The Scottish Parliament is reaching out to people in Orkney to have their say in the current consultation process over the Islands Bill. . Ewan Masson an Outreach Officer with the Scottish Parliament has been in the county to engage with local businesses, community groups, individuals and interested members of the public.
The Islands Bill is at the committee stage and is being overseen by the Rural Economy and Connectivity Committee.
The all party committee is chaired by Edward Mountain and plans to hold one of its meetings in Orkney later this year. Members of the public will be able to attend the meeting in KGS after booking a place once the date is announced.
The committees of the Scottish Parliament have an important role in taking evidence and hearing from a wide range of people about the legislation they are addressing. It is at this stage that you can affect what goes forward from the committees.
Before the Orkney meeting of the Rural Economy and Connectivity Committee its members will be out and about in Orkney. If there are groups, organisations or businesses that would like them to visit then contact Ewan Masson firstname.lastname@example.org to see if that is possible.
Contributing your views to this important Bill can be done online or in writing. Views must be sent in no later than Monday 25 September 2017
How to submit your evidence
You can submit views using a template and send them electronically to: email@example.com
Hard copy responses may be sent to: Rural Economy and Connectivity Committee,
T3.60, Scottish Parliament, Edinburgh EH99 1SP
Ideally, responses should be no more than four sides of A4 in length.
You can also share your views using an online survey.
The Islands Bill Share Your Views
- The Bill creates a duty to publish a national islands plan and lay it before the Scottish Parliament. What are your views on this provision?
- The Bill will require Scottish Ministers and certain Scottish public authorities, to prepare island impact assessments. Do you agree with this provision? How do you think it should work in practice?
- The Bill proposes to protect the Scottish Parliamentary constituency boundary of Na h-Eileanan an Iar (the Western Isles) from change. Do you agree with this?
- The Bill proposes to make an exception to the rules for local government electoral wards to allow areas with inhabited islands to return 1 or 2 members (instead of the usual 3 or 4). What are your views on this proposal?
- The Bill will provide a regulation-making power for the Scottish Ministers to create a marine licensing scheme for coastal waters. Do you agree with this power? Do you have any comments on how it should be used?
- Does the Bill achieve its aims and are you in favour overall? Is there anything else that you feel should be included or excluded from the Bill?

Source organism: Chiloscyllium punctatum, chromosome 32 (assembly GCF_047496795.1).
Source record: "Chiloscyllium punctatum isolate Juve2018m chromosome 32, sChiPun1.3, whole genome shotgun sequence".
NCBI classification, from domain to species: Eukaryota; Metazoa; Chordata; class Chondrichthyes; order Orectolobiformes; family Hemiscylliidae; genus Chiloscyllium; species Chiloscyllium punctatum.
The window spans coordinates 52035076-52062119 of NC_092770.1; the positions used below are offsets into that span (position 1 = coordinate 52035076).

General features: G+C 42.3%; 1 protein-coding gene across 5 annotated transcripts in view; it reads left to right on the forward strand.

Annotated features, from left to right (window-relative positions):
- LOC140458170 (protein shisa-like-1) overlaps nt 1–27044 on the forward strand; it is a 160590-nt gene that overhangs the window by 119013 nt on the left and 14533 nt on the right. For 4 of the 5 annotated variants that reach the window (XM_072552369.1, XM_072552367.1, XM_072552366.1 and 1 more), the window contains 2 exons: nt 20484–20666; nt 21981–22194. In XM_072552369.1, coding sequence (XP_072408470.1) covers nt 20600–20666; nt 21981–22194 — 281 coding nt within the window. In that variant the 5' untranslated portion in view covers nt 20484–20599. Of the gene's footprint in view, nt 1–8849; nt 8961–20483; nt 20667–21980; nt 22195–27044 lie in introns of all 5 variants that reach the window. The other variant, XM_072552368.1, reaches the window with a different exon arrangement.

- Do you have any comments on the bill in relation to human rights or equalities?
One of the things to be looked at during the progress of the Islands Bill is the number of councillors we have in Orkney in each ward and how they are distributed with the multi member wards. This area will be explored with the Boundary Commission.
“This section of the Bill amends the 2004 Act to provide an exception to the usual three or four member rule for electoral wards in relation to wards which consist either wholly or mainly of one or more inhabited islands. In these circumstances the Local Government Boundary Commission for Scotland will have the flexibility to propose wards of one or two members”.
The issue of 3/4 councillors representing more than 1 island (or part of an island) may change so that in future separate islands may have a sole councillor (or 2 depending on size of ward) representing them.
With the following being taken into account:
- the interests of effective and convenient local government
- that each councillor should as near as possible represent the same number of electors
- the desirability of fixing boundaries that are easily identifiable
- any local ties which would be broken by making a particular boundary
- special geographic considerations that may need different treatment
It may also remain unchanged.
Island Proofing is another phrase for Impact Assessment. What this means is that before any legislation is passed by the Scottish Parliament or before other public authorities carry out changes in the delivery of a service that these changes must be tested to ensure that they are not detrimental to the lives of island communities.
“The intention is that island communities impact assessments will become a normal procedural step in public authorities’ decision-making processes, in the manner of the equality impact assessment, used in relation to the duties contained in the Equality Act 2010.”
Anyone who wishes to carry out a development activity in the Islands Marine Area will have to first obtain a licence from the council. People who have already been granted a licence will not be affected by this. Excluded from the granting of marine licences are:
- oil & gas
These are all reserved matters to the UK Government. Also excluded is Fish Farming. This is because planning permission from a local authority is already required for fish farming.
The Marine Licences will cover the “Scottish Islands Marine Area” “which is up to a radius of 12 nautical miles from an island, measured from the low water mark of the ordinary spring tide.”
The Crown Estate
During the consultation period in the preparation of the Islands Bill the issue of the Crown Estate was raised by many contributors. This will be addressed through a separate Crown Estate Bill. There will also be a separate Bill for Planning.
Reporter: Fiona Grahame